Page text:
Pancreatic cancer is an aggressive malignancy with 5 year survival rate of less than 5 percent. The predominant immune cells infiltrating the tumor microenvironment are monocytes/macrophages, which are reported to support tumor growth by suppressing host immune responses to the tumor. Recruitment of monocytes to various tissues, including tumors, is dependent upon activation of the chemokine receptor CCR2 by one or more of the chemokines CCL2, CCL8 and CCL13. In preclinical and clinical studies, inhibition of CCR2 in pancreatic cancer has shown to decrease tumor progression by blocking recruitment and accumulation of monocytes/macrophages in the tumor microenvironment. Analysis of the TCGA genomic database of human pancreatic tumors revealed elevation of both CCL2 and CSF1, which recruit monocytes, as well as the monocyte marker CD14, in advanced pancreatic cancers. Current immunotherapy using checkpoint inhibitors are effective in some tumors, but lack efficacy in immune insensitive cancers, including pancreatic cancer. Here, we report that the inhibition of CCR2 using small molecule antagonist potentiates anti-PD-1/PD-L1 immunotherapy in a syngeneic, orthotopic mouse model of pancreatic cancer. The KCKO pancreatic cancer cell line, which harbors a K-ras mutation, was implanted into the tail of the pancreas, and a small molecule CCR2 antagonist was administered after a stable tumor mass had formed. Tumor weight correlated well with the per cent of circulating monocytes in the peripheral blood, and the CCR2 antagonist significantly decreased the blood monocyte count. Similar to the human tumor stroma, the KCKO mouse tumors were infiltrated with monocytes and macrophages, and CCR2 antagonist treatment decreased the infiltration of monocyte/ macrophage. PD-L1 expressions are found in the human pancreatic tumor microenvironment, but treatment of patients with anti-PD-1 has not been found to have efficacy. Similarly, anti-PD-1 treatment alone was not effective in the murine KCKO model, but combination treatment with a CCR2 antagonist resulted in significantly smaller tumors. Moreover, this effect was completely reversed by depleting CD8 T cells, suggesting that by blocking monocyte/macrophage recruitment, the CCR2 antagonist relieved suppression of the CD8 T cells. We confirmed this hypothesis by demonstrating that cells from the KCKO tumor microenvironment inhibited CD3/CD28-induced proliferation of CD8 T cells in culture, but that this inhibition was not present when the mice had received the CCR2 antagonist. Taken together, these data reveal that blocking CCR2 decreases tumor burden by blocking monocyte infiltration and creating a microenvironment more favorable for CD8 T cells activity, and provide a mechanistic rationale for investigating the combination of a CCR2 antagonist and an immune checkpoint inhibitor in pancreatic cancer.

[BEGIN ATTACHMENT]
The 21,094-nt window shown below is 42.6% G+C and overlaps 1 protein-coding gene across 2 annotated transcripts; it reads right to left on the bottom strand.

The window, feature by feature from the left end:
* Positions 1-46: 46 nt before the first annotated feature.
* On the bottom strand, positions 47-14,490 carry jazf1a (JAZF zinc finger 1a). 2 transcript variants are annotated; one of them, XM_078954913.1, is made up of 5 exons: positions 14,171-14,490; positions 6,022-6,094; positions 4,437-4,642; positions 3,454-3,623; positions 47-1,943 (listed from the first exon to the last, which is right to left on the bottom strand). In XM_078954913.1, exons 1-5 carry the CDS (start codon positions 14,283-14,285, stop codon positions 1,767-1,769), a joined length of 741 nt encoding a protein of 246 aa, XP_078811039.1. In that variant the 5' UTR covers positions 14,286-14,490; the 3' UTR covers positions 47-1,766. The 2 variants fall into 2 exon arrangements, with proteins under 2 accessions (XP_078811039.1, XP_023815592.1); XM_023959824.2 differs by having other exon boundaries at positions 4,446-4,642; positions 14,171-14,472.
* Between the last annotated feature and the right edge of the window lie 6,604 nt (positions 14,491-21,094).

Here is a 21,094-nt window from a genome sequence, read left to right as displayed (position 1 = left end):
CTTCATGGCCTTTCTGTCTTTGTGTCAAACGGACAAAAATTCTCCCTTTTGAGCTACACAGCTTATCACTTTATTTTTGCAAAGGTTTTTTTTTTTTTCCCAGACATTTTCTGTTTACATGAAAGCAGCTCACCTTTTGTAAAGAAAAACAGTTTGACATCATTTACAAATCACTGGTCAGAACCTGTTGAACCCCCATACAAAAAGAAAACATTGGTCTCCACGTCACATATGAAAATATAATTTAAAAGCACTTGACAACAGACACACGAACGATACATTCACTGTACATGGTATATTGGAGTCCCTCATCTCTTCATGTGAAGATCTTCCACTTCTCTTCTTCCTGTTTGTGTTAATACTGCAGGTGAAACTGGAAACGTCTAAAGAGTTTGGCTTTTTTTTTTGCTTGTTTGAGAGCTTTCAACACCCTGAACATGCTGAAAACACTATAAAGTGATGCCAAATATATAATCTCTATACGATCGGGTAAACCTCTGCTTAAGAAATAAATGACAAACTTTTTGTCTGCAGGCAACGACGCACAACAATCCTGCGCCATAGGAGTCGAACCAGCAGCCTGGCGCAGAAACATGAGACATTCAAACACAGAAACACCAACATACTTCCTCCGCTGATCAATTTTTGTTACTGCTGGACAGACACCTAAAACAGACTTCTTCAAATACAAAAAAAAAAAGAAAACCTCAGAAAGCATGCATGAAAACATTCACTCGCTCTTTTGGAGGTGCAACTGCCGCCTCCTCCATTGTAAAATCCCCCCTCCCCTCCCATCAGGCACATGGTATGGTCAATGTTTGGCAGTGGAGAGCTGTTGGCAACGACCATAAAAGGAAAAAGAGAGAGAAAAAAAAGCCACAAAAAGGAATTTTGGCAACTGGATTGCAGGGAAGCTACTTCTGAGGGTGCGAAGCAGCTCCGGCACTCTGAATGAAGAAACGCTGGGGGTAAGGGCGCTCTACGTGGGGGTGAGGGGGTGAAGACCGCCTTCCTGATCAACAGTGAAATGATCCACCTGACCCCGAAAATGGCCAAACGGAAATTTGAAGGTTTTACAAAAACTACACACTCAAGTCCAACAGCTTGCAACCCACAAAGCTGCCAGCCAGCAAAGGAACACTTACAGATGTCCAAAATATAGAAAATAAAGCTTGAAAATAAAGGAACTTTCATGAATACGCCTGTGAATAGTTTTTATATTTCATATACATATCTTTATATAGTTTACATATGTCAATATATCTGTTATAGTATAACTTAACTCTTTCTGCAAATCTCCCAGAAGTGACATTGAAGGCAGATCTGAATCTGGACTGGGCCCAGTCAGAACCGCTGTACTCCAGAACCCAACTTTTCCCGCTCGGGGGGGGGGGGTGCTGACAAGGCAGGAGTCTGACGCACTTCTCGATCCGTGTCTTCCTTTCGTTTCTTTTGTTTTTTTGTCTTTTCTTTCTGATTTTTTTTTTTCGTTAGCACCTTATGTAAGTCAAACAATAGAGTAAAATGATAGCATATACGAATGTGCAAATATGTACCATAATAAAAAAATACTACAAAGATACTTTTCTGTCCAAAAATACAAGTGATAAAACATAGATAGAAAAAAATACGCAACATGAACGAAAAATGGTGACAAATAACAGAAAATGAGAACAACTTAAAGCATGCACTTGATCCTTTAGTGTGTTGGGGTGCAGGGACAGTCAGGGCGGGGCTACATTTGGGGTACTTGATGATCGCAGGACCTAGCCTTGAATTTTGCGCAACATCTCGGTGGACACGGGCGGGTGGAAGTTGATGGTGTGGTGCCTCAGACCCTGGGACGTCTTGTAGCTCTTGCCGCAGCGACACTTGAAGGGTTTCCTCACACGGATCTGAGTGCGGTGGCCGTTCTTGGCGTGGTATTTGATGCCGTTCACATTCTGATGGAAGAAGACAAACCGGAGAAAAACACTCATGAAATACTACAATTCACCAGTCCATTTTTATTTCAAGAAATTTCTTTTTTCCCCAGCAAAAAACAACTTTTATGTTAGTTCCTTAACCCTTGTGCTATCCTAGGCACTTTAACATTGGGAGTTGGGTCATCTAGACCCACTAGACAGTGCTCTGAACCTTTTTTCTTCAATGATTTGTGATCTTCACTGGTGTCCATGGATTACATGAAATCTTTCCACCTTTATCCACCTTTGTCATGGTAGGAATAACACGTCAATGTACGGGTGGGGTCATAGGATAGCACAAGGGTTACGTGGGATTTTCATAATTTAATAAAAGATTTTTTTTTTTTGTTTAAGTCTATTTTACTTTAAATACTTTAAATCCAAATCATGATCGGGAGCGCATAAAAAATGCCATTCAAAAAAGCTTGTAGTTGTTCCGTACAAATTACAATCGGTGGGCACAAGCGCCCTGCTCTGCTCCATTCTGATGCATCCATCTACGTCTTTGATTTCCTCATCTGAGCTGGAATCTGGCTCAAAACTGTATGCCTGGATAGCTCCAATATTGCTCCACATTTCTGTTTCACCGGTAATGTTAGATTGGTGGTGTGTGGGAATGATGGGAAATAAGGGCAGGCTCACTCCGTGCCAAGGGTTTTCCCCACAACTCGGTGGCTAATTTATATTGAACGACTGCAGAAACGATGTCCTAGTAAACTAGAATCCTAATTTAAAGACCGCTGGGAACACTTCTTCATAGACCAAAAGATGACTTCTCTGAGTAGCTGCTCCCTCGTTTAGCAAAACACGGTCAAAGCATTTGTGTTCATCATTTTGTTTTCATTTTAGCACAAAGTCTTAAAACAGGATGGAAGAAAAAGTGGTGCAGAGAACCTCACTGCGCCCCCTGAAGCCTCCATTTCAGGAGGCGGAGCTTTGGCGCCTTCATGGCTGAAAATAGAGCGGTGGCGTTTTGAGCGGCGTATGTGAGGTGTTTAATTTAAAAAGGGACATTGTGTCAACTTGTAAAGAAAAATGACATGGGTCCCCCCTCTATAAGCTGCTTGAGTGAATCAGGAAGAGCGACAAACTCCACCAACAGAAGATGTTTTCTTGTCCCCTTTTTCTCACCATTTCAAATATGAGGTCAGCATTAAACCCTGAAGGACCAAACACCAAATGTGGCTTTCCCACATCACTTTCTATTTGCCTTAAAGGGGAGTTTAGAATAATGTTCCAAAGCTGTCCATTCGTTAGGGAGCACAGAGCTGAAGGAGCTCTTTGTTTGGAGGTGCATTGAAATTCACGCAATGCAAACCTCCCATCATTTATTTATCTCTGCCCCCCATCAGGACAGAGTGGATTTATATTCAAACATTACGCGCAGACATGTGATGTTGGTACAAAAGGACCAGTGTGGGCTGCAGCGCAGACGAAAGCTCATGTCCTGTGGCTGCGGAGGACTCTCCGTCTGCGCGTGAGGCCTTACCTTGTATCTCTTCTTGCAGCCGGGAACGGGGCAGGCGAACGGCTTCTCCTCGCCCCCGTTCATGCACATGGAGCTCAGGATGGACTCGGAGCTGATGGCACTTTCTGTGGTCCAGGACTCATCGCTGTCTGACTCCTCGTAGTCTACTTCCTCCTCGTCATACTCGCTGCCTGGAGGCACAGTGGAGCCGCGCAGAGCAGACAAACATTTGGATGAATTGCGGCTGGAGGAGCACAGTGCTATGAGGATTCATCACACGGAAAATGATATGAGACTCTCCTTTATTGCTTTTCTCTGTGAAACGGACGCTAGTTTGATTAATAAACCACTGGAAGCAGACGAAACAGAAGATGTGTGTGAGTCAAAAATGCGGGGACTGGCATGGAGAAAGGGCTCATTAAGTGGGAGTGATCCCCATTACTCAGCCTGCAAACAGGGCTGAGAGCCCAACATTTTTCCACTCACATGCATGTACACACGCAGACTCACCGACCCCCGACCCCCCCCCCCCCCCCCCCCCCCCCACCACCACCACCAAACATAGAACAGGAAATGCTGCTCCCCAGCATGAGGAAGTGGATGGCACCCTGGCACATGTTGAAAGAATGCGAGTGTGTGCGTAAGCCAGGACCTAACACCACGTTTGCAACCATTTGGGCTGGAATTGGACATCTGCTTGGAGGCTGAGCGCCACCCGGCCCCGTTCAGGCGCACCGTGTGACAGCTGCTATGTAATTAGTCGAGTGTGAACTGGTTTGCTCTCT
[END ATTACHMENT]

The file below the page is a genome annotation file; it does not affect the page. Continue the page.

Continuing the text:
Citation Format: Heiyoun Jung, Linda Ertl, Christine Janson, Thomas Schall, Israel Charo. Inhibition of CCR2 potentiates the checkpoint inhibitor immunotherapy in pancreatic cancer [abstract]. In: Proceedings of the Second CRI-CIMT-EATI-AACR International Cancer Immunotherapy Conference: Translating Science into Survival; 2016 Sept 25-28; New York, NY. Philadelphia (PA): AACR; Cancer Immunol Res 2016;4(11 Suppl):Abstract nr A107.